Jan Bosch foto serie 1000×56311

Jan Bosch is a research center director, professor, consultant and angel investor in start-ups. You can contact him at jan@janbosch.com.

22 September 2020

With all the focus on data and AI, it was simply a matter of time before the countermovement started. Reflecting on several discussions around this topic that I’ve had over the last year, the key theme seems to be that data and AI are predicting the future based on the past and as long as the future is like the past, this works fine. However, the world is in constant flux and these technologies cause stagnation as we can’t predict fundamental shifts and disruptive innovations. Even worse, we don’t even look for them as we look at data in a short-sighted fashion.

Although I most certainly believe that there’s a very important place for human creativity and insight, I also think that not exploiting the advantages data and AI offer is simply akin to shooting yourself in the foot or tying one arm behind your back. There are several reasons for this.

First, for all the criticism on machine learning for predicting the future, the fact is that in most cases, humans are even worse at it. Even for highly variable data, ML algorithms often manage to exploit patterns that humans fail to detect. For large retailers, predicting the amount of product to order and then allocating it to each individual shop used to be a human task, but it’s clear that ML algorithms, given sufficient data, do a better job. A counterargument used frequently recently is that these algorithms didn’t predict the Covid-19 disruption, but of course, humans didn’t predict it either, leaving many stores with a significant surplus of goods.

Second, I still meet people that continue to express beliefs about the world, their industry, their customers or their own performance that simply aren’t true. Although some, like Steve Jobs, were known for their “reality distortion field,” for virtually all of us, just wishing for something to be true doesn’t make it so. As William Edwards Deming famously said: in God we trust; all others must bring data.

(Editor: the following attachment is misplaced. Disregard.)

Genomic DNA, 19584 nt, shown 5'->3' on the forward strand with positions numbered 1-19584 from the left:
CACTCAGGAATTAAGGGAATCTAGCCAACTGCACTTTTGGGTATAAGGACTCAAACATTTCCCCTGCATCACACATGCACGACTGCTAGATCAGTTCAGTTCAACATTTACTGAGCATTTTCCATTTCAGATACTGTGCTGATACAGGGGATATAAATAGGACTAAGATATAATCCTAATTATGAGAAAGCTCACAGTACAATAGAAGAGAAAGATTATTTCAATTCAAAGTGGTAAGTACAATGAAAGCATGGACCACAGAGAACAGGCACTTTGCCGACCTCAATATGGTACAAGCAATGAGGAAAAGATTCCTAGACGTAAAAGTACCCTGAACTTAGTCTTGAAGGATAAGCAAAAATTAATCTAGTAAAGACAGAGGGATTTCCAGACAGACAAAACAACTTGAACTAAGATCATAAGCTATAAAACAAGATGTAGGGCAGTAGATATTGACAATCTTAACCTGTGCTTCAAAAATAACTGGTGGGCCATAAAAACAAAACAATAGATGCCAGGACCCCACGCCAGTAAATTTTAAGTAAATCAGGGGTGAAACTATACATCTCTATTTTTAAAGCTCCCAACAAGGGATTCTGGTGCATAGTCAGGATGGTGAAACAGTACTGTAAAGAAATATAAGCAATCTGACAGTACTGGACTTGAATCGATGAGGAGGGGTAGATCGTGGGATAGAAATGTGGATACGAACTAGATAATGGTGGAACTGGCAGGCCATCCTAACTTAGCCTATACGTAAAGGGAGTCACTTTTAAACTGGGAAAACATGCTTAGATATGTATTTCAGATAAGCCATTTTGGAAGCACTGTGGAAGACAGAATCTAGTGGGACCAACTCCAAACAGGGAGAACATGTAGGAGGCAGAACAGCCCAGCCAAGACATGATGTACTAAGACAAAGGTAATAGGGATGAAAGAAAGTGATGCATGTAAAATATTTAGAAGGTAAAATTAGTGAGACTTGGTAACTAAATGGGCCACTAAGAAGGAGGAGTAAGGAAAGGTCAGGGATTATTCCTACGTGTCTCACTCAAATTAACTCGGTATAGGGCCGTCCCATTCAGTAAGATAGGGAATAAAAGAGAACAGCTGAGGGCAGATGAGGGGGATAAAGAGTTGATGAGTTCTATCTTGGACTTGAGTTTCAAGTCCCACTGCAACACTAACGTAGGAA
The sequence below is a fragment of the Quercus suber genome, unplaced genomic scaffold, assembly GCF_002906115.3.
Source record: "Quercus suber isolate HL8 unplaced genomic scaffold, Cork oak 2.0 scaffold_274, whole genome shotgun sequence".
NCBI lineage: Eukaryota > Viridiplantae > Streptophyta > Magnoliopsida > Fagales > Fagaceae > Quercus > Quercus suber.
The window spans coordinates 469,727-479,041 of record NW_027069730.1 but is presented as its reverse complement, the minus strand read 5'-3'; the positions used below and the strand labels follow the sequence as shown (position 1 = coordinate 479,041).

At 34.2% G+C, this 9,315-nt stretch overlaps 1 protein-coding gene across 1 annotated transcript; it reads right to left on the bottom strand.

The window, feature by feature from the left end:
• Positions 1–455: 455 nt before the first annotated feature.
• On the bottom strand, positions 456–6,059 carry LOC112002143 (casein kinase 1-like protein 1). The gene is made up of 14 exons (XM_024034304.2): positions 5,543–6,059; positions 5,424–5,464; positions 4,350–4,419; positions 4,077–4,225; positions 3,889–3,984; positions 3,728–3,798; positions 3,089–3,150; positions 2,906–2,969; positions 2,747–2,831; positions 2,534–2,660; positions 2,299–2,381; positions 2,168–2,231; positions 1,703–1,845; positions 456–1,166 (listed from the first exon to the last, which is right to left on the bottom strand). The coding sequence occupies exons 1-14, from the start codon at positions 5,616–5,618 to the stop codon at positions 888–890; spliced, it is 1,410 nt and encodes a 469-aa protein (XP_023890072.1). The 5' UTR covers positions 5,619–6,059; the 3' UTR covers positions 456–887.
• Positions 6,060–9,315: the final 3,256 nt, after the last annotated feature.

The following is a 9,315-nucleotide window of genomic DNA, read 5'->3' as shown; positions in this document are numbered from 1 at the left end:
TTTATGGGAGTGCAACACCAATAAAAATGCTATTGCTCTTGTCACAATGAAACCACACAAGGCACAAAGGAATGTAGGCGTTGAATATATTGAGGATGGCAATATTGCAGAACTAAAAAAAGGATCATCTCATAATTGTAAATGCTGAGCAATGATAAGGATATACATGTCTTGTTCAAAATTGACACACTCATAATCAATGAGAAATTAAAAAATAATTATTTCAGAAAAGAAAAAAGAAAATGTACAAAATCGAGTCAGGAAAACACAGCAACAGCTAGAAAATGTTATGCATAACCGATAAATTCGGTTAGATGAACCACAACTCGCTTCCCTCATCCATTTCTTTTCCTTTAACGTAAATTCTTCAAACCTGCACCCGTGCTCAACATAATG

Third, data-driven practices don’t remove human creativity but instead focus it on the formulation of hypotheses. In traditional organizations, one can build a career on making strong statements that are hard to verify and being vocal about them. Often, these are based on individual instances and storytelling, to which we as humans are very sensitive. When adopting data-driven practices, the focus should be on formulating testable hypotheses and being less concerned with being proven wrong. Even hypotheses that are creative and novel but don’t pan out provide ample opportunity for learning.

Fourth, when using data-driven practices, you need to know what you’re optimizing for. In virtually all companies that I work with, features are prioritized and developed based on the beliefs of some product manager. The effect of the prioritized feature on the customer or system behavior and the way it generates value is often described in qualitative and vague terms. The worst argument here is that it’s a “strategic investment.” Rather than prioritizing a feature to be developed based on the beliefs of a product manager, it’s much better to treat the feature as a hypothesis, define its expected, quantitative effect and then measure its impact as you iteratively develop the feature slice by slice.

Working in a data-driven fashion doesn’t make you boring. Instead, it instills a higher level of discipline in the organization, uses technology where it fits best and focuses creative energy on the areas where humans provide the most value. It helps organizations to shed so-called “shadow beliefs” (beliefs that everyone in the organization considers to be true but that are not) and, through that, remove hypotheses that don’t hold from the pool of ideas. Neither humans nor machines can predict the future. However, although history never repeats itself, it often rhymes. And machine learning is better at detecting the rhymes than you.